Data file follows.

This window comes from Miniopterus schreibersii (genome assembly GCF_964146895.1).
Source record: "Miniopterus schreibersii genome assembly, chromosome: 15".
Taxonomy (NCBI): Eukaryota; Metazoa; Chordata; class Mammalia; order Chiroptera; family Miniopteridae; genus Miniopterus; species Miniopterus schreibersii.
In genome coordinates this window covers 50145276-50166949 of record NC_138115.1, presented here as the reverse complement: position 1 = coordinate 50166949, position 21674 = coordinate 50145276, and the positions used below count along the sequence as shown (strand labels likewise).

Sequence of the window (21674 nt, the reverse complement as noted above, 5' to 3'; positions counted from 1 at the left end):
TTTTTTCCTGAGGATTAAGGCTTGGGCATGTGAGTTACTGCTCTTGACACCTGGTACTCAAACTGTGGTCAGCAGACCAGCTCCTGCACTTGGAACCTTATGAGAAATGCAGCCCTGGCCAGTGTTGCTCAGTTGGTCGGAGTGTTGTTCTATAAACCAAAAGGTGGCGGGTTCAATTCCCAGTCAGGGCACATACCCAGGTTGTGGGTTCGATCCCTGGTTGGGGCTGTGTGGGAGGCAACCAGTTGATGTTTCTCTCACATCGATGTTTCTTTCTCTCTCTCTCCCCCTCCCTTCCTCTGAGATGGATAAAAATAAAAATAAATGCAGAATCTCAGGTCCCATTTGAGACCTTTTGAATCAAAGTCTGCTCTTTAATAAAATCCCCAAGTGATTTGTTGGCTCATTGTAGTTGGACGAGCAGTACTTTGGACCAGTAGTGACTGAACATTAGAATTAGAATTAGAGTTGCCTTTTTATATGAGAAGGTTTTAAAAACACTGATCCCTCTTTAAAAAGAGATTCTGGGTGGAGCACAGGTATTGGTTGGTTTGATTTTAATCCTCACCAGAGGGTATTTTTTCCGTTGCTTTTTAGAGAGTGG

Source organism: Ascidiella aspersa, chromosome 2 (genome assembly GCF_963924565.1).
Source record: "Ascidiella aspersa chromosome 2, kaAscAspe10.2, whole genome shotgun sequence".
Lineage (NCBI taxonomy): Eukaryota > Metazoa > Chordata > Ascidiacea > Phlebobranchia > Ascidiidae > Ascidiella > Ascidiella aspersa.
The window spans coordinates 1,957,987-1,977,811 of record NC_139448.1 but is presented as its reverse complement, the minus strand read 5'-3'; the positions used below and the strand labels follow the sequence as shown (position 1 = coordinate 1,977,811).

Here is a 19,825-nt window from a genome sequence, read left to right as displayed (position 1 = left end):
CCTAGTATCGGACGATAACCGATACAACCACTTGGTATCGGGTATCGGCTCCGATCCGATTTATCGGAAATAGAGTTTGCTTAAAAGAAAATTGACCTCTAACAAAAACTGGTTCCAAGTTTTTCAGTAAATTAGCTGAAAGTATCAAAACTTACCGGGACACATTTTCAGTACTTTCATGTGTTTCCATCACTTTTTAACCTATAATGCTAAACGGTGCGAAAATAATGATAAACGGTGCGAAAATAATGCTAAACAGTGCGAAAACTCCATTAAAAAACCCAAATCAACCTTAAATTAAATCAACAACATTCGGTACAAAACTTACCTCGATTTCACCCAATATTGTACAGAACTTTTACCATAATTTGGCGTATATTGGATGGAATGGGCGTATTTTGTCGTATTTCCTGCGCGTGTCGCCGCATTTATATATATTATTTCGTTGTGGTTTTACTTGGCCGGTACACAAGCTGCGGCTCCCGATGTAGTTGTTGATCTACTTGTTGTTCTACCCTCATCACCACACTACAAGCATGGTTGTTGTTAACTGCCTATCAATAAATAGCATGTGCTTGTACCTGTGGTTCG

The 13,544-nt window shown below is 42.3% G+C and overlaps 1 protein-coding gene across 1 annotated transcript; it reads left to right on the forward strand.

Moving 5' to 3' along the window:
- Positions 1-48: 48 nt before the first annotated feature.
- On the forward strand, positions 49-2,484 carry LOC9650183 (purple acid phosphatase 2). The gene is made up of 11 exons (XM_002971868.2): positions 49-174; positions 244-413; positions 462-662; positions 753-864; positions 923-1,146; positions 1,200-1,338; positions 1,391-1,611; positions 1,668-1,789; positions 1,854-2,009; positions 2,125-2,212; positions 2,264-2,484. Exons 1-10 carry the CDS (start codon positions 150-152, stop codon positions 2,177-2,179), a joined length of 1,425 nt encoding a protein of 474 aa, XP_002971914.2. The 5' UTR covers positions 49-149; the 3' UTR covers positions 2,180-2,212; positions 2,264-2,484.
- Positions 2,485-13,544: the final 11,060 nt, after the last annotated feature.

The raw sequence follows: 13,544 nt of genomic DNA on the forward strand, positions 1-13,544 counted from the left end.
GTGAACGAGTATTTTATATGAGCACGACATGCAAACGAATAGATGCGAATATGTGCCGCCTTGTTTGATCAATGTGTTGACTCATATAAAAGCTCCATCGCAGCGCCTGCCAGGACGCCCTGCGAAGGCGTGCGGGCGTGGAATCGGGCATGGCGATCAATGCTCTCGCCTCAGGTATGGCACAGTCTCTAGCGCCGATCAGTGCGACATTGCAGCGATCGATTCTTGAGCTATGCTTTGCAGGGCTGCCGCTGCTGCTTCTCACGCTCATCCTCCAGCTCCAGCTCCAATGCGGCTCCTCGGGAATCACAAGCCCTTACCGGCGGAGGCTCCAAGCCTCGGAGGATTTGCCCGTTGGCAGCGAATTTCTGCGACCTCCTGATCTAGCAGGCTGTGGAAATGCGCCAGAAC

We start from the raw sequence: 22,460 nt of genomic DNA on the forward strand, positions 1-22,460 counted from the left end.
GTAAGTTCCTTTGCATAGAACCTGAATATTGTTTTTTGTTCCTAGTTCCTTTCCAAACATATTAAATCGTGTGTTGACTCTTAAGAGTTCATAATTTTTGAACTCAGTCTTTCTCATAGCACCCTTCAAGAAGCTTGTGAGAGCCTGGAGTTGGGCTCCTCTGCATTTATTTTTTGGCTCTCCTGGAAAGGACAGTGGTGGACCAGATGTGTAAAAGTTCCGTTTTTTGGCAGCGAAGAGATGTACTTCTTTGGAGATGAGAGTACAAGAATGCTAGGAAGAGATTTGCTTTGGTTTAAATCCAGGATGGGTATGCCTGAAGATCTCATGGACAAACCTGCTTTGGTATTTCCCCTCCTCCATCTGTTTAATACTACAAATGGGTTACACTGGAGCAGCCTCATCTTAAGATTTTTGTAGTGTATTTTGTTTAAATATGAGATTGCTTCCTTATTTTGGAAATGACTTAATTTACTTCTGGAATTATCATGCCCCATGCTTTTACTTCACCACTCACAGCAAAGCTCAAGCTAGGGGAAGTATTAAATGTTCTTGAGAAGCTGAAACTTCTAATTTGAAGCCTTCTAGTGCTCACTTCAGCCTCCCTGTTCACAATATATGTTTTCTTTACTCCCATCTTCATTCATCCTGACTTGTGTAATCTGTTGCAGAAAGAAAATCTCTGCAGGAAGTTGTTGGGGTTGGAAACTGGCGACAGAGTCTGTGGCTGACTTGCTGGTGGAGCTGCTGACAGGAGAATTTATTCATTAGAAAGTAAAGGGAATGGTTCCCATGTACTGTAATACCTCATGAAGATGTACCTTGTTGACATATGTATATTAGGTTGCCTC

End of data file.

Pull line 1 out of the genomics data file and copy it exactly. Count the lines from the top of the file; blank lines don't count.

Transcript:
This window comes from Miniopterus schreibersii (genome assembly GCF_964146895.1).